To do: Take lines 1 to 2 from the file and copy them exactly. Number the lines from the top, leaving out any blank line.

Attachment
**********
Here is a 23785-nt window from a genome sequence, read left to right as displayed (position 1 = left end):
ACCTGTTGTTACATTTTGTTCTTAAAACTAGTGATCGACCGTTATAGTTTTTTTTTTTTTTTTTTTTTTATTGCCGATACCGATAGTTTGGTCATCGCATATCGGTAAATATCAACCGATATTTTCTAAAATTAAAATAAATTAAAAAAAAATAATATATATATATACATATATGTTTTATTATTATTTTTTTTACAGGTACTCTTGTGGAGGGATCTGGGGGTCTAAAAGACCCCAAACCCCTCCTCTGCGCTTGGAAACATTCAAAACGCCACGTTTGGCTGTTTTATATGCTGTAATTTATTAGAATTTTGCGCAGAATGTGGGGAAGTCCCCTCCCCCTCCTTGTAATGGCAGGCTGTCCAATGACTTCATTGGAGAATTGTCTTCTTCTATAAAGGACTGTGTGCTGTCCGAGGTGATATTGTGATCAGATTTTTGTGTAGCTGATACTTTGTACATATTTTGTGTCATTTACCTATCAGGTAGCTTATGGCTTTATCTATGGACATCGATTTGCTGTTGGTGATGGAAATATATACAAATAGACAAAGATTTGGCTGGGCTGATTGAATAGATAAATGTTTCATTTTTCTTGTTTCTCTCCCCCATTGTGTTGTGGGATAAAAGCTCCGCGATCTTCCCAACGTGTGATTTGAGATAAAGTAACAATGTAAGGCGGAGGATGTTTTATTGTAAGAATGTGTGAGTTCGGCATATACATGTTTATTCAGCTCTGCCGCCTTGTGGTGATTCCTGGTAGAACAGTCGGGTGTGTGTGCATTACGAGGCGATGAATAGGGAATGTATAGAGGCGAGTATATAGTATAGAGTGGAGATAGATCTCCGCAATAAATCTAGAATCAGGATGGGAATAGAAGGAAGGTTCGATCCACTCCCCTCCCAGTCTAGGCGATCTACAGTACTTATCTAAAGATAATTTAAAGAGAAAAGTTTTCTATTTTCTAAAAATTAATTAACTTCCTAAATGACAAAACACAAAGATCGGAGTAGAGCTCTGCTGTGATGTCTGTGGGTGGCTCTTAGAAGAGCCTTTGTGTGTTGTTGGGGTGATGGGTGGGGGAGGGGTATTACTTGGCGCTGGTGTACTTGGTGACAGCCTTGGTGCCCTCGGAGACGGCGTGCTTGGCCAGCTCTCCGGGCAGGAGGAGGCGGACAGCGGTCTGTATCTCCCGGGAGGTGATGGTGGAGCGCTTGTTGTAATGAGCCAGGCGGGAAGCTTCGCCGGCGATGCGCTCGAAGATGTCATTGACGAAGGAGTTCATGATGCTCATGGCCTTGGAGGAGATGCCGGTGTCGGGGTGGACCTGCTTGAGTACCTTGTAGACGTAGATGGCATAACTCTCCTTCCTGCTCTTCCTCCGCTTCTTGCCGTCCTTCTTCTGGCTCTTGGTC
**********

Here is a 23785-nt window from a genome sequence, read left to right as displayed (position 1 = left end):
ACCTGTTGTTACATTTTGTTCTTAAAACTAGTGATCGACCGTTATAGTTTTTTTTTTTTTTTTTTTTTTATTGCCGATACCGATAGTTTGGTCATCGCATATCGGTAAATATCAACCGATATTTTCTAAAATTAAAATAAATTAAAAAAAAATAATATATATATATACATATATGTTTTATTATTATTTTTTTTACAGGTACTCTTGTGGAGGGATCTGGGGGTCTAAAAGACCCCAAACCCCTCCTCTGCGCTTGGAAACATTCAAAACGCCACGTTTGGCTGTTTTATATGCTGTAATTTATTAGAATTTTGCGCAGAATGTGGGGAAGTCCCCTCCCCCTCCTTGTAATGGCAGGCTGTCCAATGACTTCATTGGAGAATTGTCTTCTTCTATAAAGGACTGTGTGCTGTCCGAGGTGATATTGTGATCAGATTTTTGTGTAGCTGATACTTTGTACATATTTTGTGTCATTTACCTATCAGGTAGCTTATGGCTTTATCTATGGACATCGATTTGCTGTTGGTGATGGAAATATATACAAATAGACAAAGATTTGGCTGGGCTGATTGAATAGATAAATGTTTCATTTTTCTTGTTTCTCTCCCCCATTGTGTTGTGGGATAAAAGCTCCGCGATCTTCCCAACGTGTGATTTGAGATAAAGTAACAATGTAAGGCGGAGGATGTTTTATTGTAAGAATGTGTGAGTTCGGCATATACATGTTTATTCAGCTCTGCCGCCTTGTGGTGATTCCTGGTAGAACAGTCGGGTGTGTGTGCATTACGAGGCGATGAATAGGGAATGTATAGAGGCGAGTATATAGTATAGAGTGGAGATAGATCTCCGCAATAAATCTAGAATCAGGATGGGAATAGAAGGAAGGTTCGATCCACTCCCCTCCCAGTCTAGGCGATCTACAGTACTTATCTAAAGATAATTTAAAGAGAAAAGTTTTCTATTTTCTAAAAATTAATTAACTTCCTAAATGACAAAACACAAAGATCGGAGTAGAGCTCTGCTGTGATGTCTGTGGGTGGCTCTTAGAAGAGCCTTTGTGTGTTGTTGGGGTGATGGGTGGGGGAGGGGTATTACTTGGCGCTGGTGTACTTGGTGACAGCCTTGGTGCCCTCGGAGACGGCGTGCTTGGCCAGCTCTCCGGGCAGGAGGAGGCGGACAGCGGTCTGTATCTCCCGGGAGGTGATGGTGGAGCGCTTGTTGTAATGAGCCAGGCGGGAAGCTTCGCCGGCGATGCGCTCGAAGATGTCATTGACGAAGGAGTTCATGATGCTCATGGCCTTGGAGGAGATGCCGGTGTCGGGGTGGACCTGCTTGAGTACCTTGTAGACGTAGATGGCATAACTCTCCTTCCTGCTCTTCCTCCGCTTCTTGCCGTCCTTCTTCTGGCTCTTGGTC